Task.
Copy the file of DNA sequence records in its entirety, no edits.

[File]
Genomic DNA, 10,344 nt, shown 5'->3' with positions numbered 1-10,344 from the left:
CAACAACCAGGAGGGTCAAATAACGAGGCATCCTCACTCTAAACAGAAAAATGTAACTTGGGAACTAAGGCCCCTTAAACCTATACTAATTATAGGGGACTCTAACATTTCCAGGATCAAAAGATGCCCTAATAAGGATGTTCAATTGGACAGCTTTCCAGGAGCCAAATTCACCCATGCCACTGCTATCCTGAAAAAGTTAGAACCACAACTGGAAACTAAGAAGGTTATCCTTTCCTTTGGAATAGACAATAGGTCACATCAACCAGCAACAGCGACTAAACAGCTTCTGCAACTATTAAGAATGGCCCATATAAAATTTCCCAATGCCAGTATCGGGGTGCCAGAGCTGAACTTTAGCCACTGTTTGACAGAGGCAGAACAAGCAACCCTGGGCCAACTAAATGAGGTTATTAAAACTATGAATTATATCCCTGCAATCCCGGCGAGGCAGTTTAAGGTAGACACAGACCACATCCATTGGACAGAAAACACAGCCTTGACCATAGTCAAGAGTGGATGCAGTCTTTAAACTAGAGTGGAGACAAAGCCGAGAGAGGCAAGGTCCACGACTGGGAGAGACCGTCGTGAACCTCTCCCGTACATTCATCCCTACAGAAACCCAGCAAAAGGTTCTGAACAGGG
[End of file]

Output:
Genomic DNA, 10,344 nt, shown 5'->3' with positions numbered 1-10,344 from the left:
CAACAACCAGGAGGGTCAAATAACGAGGCATCCTCACTCTAAACAGAAAAATGTAACTTGGGAACTAAGGCCCCTTAAACCTATACTAATTATAGGGGACTCTAACATTTCCAGGATCAAAAGATGCCCTAATAAGGATGTTCAATTGGACAGCTTTCCAGGAGCCAAATTCACCCATGCCACTGCTATCCTGAAAAAGTTAGAACCACAACTGGAAACTAAGAAGGTTATCCTTTCCTTTGGAATAGACAATAGGTCACATCAACCAGCAACAGCGACTAAACAGCTTCTGCAACTATTAAGAATGGCCCATATAAAATTTCCCAATGCCAGTATCGGGGTGCCAGAGCTGAACTTTAGCCACTGTTTGACAGAGGCAGAACAAGCAACCCTGGGCCAACTAAATGAGGTTATTAAAACTATGAATTATATCCCTGCAATCCCGGCGAGGCAGTTTAAGGTAGACACAGACCACATCCATTGGACAGAAAACACAGCCTTGACCATAGTCAAGAGTGGATGCAGTCTTTAAACTAGAGTGGAGACAAAGCCGAGAGAGGCAAGGTCCACGACTGGGAGAGACCGTCGTGAACCTCTCCCGTACATTCATCCCTACAGAAACCCAGCAAAAGGTTCTGAACAGGG